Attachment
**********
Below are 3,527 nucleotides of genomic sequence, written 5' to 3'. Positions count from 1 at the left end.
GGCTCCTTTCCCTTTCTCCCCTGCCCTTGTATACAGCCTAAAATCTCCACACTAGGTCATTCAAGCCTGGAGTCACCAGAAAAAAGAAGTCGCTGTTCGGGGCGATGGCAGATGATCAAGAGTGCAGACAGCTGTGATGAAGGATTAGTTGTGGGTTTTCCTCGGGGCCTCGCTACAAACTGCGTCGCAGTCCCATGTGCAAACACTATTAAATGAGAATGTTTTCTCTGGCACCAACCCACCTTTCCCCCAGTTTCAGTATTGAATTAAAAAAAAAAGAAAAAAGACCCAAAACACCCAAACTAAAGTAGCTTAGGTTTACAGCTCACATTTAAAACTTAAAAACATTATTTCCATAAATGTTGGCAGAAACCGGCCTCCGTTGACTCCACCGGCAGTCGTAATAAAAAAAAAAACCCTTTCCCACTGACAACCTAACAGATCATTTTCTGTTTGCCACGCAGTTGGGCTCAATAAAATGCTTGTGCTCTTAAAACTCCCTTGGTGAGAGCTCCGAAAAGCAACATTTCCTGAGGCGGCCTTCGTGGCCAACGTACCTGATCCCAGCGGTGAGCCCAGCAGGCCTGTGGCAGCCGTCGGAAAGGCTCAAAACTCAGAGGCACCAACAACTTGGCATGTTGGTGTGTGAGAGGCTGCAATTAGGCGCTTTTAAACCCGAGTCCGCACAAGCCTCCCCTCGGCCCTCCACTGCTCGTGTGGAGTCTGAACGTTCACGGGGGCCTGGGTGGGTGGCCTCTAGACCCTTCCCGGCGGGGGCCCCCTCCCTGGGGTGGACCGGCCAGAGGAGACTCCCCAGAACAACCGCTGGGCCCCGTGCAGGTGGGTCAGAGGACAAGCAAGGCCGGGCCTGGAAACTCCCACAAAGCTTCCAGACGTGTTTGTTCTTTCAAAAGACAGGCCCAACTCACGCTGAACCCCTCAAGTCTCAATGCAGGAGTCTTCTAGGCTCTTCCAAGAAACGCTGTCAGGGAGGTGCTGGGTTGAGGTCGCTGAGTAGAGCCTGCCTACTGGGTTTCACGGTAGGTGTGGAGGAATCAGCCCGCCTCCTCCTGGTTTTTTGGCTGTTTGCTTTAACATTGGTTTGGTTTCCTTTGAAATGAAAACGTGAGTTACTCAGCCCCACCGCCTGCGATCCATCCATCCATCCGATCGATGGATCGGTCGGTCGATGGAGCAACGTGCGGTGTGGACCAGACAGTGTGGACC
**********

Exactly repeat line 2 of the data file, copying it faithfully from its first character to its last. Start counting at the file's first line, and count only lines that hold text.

GGCTCCTTTCCCTTTCTCCCCTGCCCTTGTATACAGCCTAAAATCTCCACACTAGGTCATTCAAGCCTGGAGTCACCAGAAAAAAGAAGTCGCTGTTCGGGGCGATGGCAGATGATCAAGAGTGCAGACAGCTGTGATGAAGGATTAGTTGTGGGTTTTCCTCGGGGCCTCGCTACAAACTGCGTCGCAGTCCCATGTGCAAACACTATTAAATGAGAATGTTTTCTCTGGCACCAACCCACCTTTCCCCCAGTTTCAGTATTGAATTAAAAAAAAAAGAAAAAAGACCCAAAACACCCAAACTAAAGTAGCTTAGGTTTACAGCTCACATTTAAAACTTAAAAACATTATTTCCATAAATGTTGGCAGAAACCGGCCTCCGTTGACTCCACCGGCAGTCGTAATAAAAAAAAAAACCCTTTCCCACTGACAACCTAACAGATCATTTTCTGTTTGCCACGCAGTTGGGCTCAATAAAATGCTTGTGCTCTTAAAACTCCCTTGGTGAGAGCTCCGAAAAGCAACATTTCCTGAGGCGGCCTTCGTGGCCAACGTACCTGATCCCAGCGGTGAGCCCAGCAGGCCTGTGGCAGCCGTCGGAAAGGCTCAAAACTCAGAGGCACCAACAACTTGGCATGTTGGTGTGTGAGAGGCTGCAATTAGGCGCTTTTAAACCCGAGTCCGCACAAGCCTCCCCTCGGCCCTCCACTGCTCGTGTGGAGTCTGAACGTTCACGGGGGCCTGGGTGGGTGGCCTCTAGACCCTTCCCGGCGGGGGCCCCCTCCCTGGGGTGGACCGGCCAGAGGAGACTCCCCAGAACAACCGCTGGGCCCCGTGCAGGTGGGTCAGAGGACAAGCAAGGCCGGGCCTGGAAACTCCCACAAAGCTTCCAGACGTGTTTGTTCTTTCAAAAGACAGGCCCAACTCACGCTGAACCCCTCAAGTCTCAATGCAGGAGTCTTCTAGGCTCTTCCAAGAAACGCTGTCAGGGAGGTGCTGGGTTGAGGTCGCTGAGTAGAGCCTGCCTACTGGGTTTCACGGTAGGTGTGGAGGAATCAGCCCGCCTCCTCCTGGTTTTTTGGCTGTTTGCTTTAACATTGGTTTGGTTTCCTTTGAAATGAAAACGTGAGTTACTCAGCCCCACCGCCTGCGATCCATCCATCCATCCGATCGATGGATCGGTCGGTCGATGGAGCAACGTGCGGTGTGGACCAGACAGTGTGGACC